Scientists were able to determine the lager beer origins by using next-generation sequencing techniques. They were successful in determining the origin of the yeast used to make lager back in the 15th century by Bavarians, Germany.
There are numerous kinds of beers today, such as ciders, pilsners, lagers and ales, to name just a few of the most popular ones. The original yeast called Saccharomycescerevisiae was used to create wine, ales and bread, claim the scientists.
The team of scientists said that lager was unintentionally discovered by Bavarians when they realized that the beer they stored during the winter months in caves continued to ferment. The researchers also discovered that the new type of beer was a lot less cumbersome and more delectable than heavier ales.
This later evolved into a trend, commanding the 20th and 19th century beers, especially in America. Today, lagers make for around 94 percent of the entire beer consumer base worldwide. Yeasts used for lagers are at the moment created from a mix of two different types of yeast. The two types of yeast are called S. eubayanus and S. cerevisiae.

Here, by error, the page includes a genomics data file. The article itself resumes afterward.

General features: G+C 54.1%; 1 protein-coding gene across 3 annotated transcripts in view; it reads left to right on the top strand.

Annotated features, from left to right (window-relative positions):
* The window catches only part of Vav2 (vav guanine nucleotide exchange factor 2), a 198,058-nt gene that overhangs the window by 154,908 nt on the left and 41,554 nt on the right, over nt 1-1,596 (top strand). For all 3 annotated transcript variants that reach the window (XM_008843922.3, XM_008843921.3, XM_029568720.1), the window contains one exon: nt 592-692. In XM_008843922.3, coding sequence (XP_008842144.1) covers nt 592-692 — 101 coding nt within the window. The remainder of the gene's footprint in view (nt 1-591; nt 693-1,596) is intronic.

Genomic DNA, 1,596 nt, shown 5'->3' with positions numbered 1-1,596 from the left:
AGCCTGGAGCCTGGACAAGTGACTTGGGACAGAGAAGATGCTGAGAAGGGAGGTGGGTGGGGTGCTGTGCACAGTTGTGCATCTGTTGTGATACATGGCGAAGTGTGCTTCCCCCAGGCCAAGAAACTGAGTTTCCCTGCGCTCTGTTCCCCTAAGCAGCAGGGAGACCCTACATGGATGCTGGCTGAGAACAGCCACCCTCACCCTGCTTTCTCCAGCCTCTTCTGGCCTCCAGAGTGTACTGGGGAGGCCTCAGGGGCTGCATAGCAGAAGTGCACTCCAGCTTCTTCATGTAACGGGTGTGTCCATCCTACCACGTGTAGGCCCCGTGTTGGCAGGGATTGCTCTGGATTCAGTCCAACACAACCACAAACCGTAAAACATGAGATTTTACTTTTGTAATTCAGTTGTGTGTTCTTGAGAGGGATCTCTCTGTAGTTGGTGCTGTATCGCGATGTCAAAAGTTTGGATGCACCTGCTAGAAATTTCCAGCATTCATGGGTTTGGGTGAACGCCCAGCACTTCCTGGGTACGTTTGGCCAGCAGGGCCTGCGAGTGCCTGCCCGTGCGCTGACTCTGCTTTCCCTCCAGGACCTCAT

Scientists from the University of Wisconsin-Madison cloned a genome from the S. eubayanus, making use of a next-generation sequencing technology. They analyzed a newly described species of yeast from Patagonia. The scientists compared the S. eubayanus with a traditional lager crossbreed, presently found in lager beers. The findings of the research provided them with knowledge about the thorough genetic profiles of both yeast pedigrees.
The information gathered revealed two evolutions of the S. eubayanus and S. cerevisiae. The results of the study showed that the evolution of yeast has split off into various strains a number of times throughout the times.
Chris Todd Hittinger from the University of Wisconsin-Madison and co-author of the recent study said that yeasts used in lager did not originate only once. The unlikely connection between two different species, different genetically from one another as birds and humans, happened two times at least.
Hittinger also wrote that brewers had typically recognized just two main types of yeasts: the Frohberg lineage, which is the most common lager yeast used in numerous lagers available at the time, and the Saaz lineage, which isn’t used as often as before at the time.
The scientist also added that even though these two types of yeasts are different, people have been modifying them over the years, until they became the yeasts that we have today.
The recent study was published in the Molecular Biology and Evolution journal.
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